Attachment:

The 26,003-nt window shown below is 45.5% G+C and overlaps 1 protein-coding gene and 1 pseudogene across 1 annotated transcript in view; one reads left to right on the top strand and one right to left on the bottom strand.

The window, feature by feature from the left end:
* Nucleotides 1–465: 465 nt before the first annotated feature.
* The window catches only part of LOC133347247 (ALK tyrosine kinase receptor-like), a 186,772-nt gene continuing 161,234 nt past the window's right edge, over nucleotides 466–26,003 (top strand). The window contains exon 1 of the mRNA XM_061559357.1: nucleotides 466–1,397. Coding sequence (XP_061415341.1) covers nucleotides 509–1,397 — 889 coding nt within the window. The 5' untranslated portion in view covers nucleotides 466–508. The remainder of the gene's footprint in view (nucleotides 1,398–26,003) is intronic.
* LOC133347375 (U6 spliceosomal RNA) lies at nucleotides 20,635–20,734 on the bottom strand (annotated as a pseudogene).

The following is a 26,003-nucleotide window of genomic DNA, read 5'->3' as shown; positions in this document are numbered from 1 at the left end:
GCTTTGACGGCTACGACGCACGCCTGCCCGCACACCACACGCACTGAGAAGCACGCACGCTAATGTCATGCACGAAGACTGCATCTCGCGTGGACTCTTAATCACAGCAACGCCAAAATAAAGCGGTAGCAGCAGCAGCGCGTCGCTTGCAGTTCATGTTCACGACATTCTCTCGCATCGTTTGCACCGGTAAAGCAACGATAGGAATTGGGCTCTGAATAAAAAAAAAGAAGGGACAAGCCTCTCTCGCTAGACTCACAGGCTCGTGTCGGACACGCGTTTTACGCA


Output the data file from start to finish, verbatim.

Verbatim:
The 26,003-nt window shown below is 45.5% G+C and overlaps 1 protein-coding gene and 1 pseudogene across 1 annotated transcript in view; one reads left to right on the top strand and one right to left on the bottom strand.

The window, feature by feature from the left end:
* Nucleotides 1–465: 465 nt before the first annotated feature.
* The window catches only part of LOC133347247 (ALK tyrosine kinase receptor-like), a 186,772-nt gene continuing 161,234 nt past the window's right edge, over nucleotides 466–26,003 (top strand). The window contains exon 1 of the mRNA XM_061559357.1: nucleotides 466–1,397. Coding sequence (XP_061415341.1) covers nucleotides 509–1,397 — 889 coding nt within the window. The 5' untranslated portion in view covers nucleotides 466–508. The remainder of the gene's footprint in view (nucleotides 1,398–26,003) is intronic.
* LOC133347375 (U6 spliceosomal RNA) lies at nucleotides 20,635–20,734 on the bottom strand (annotated as a pseudogene).

The following is a 26,003-nucleotide window of genomic DNA, read 5'->3' as shown; positions in this document are numbered from 1 at the left end:
GCTTTGACGGCTACGACGCACGCCTGCCCGCACACCACACGCACTGAGAAGCACGCACGCTAATGTCATGCACGAAGACTGCATCTCGCGTGGACTCTTAATCACAGCAACGCCAAAATAAAGCGGTAGCAGCAGCAGCGCGTCGCTTGCAGTTCATGTTCACGACATTCTCTCGCATCGTTTGCACCGGTAAAGCAACGATAGGAATTGGGCTCTGAATAAAAAAAAAGAAGGGACAAGCCTCTCTCGCTAGACTCACAGGCTCGTGTCGGACACGCGTTTTACGCA